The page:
Residential water purifiers

What should a residential water purification system do? Most of us are connected to a municipal facility, so why should we worry? Read on.

There is only so much that a municipal water filtration system can do. They protect us from diseases like typhoid. They remove mud, dirt, raw sewage and other more offensive foreign objects like dead animals that fall into reservoirs and lakes. They remove heavy metals, rocks and a lot of minerals. They test the water to make sure that the level of contaminants is not toxic. But, there are problems with the public water filtration system that can only be solved by a “point of use” or “in the home” unit.

Most public water works use chemicals to kill bacteria and to disinfect. Chlorine is most commonly used. The chemical disinfection process releases byproducts into drinking water that are hazardous to a person’s health. In the case of chlorine, the byproducts are referred to as THMs. They are known as carcinogens which mean they cause cancer. Environmental Protection Agency standards limit the THM content to 80 parts per billion. Beyond that level, THMs are considered toxic and can cause nerve damage and other health conditions. The public water filtration system cannot remove the by-products. They can only test the water to see if the level is too high.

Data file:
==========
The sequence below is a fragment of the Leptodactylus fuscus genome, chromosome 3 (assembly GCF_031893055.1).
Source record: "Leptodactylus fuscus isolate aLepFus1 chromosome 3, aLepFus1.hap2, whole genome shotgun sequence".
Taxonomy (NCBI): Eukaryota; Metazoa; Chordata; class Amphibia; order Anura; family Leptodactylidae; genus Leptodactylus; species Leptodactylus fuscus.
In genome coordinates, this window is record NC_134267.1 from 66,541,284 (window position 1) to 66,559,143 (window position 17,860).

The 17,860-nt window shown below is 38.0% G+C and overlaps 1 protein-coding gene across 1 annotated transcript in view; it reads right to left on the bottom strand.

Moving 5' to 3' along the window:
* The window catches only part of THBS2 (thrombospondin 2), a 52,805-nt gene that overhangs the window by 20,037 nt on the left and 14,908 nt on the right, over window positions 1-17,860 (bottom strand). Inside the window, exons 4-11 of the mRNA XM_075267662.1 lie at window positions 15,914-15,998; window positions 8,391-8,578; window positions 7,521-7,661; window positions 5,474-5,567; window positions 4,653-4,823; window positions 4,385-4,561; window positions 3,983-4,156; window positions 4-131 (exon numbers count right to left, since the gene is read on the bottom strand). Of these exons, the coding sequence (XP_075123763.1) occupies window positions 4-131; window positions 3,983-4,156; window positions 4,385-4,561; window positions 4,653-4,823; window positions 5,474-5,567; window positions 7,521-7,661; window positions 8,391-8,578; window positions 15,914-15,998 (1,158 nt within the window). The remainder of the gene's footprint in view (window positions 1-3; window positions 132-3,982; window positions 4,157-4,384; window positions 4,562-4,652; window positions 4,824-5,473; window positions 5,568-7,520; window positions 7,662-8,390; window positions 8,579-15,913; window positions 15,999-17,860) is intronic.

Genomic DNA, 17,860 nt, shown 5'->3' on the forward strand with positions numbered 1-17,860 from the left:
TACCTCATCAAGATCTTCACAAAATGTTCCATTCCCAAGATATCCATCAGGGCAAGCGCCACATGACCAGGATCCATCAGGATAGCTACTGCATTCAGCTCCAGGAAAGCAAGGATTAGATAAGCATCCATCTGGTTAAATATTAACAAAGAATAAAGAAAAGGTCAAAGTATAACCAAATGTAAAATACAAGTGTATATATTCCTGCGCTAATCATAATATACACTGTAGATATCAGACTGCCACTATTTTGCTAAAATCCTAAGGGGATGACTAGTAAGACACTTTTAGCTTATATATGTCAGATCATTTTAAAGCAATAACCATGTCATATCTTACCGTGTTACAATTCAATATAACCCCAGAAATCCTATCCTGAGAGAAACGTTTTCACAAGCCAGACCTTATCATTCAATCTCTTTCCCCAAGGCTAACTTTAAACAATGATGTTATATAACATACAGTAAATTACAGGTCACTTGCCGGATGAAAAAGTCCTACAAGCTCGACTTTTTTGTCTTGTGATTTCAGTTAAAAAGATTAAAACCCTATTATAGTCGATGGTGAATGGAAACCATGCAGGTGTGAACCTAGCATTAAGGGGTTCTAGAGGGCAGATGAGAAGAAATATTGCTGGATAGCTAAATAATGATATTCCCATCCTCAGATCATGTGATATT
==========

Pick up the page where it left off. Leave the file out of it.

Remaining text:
That brings us to the second problem. Just because it is tested by our public officials doesn’t always mean its safe.  The “safe” requirement does not take several things into account. The toxic level is aggregated for an adult that weighs 175 pounds, so if you weigh less, there is a greater threat. Tests are performed before the water enters the pipes that lead to your home, so the concentration of the byproducts could be higher by the time it reaches you.

There is no way that you can go without a good point of use water purification system that removes chlorine and blocks THMs. But, you have to shop carefully, because some are advertised as purifiers, when all that they do is block chlorine and odor. There would be no protection from THMs in that case.

When you look for a water filtration system, you should ask for performance certifications and other industry standards. Certifications are not mandatory, but the reliable companies will have them. Hopefully, this has helped you understand what an in-home water purification system should do and why you need one.

View our residental water purifiers here or contact us for more infomation on purified water

Share This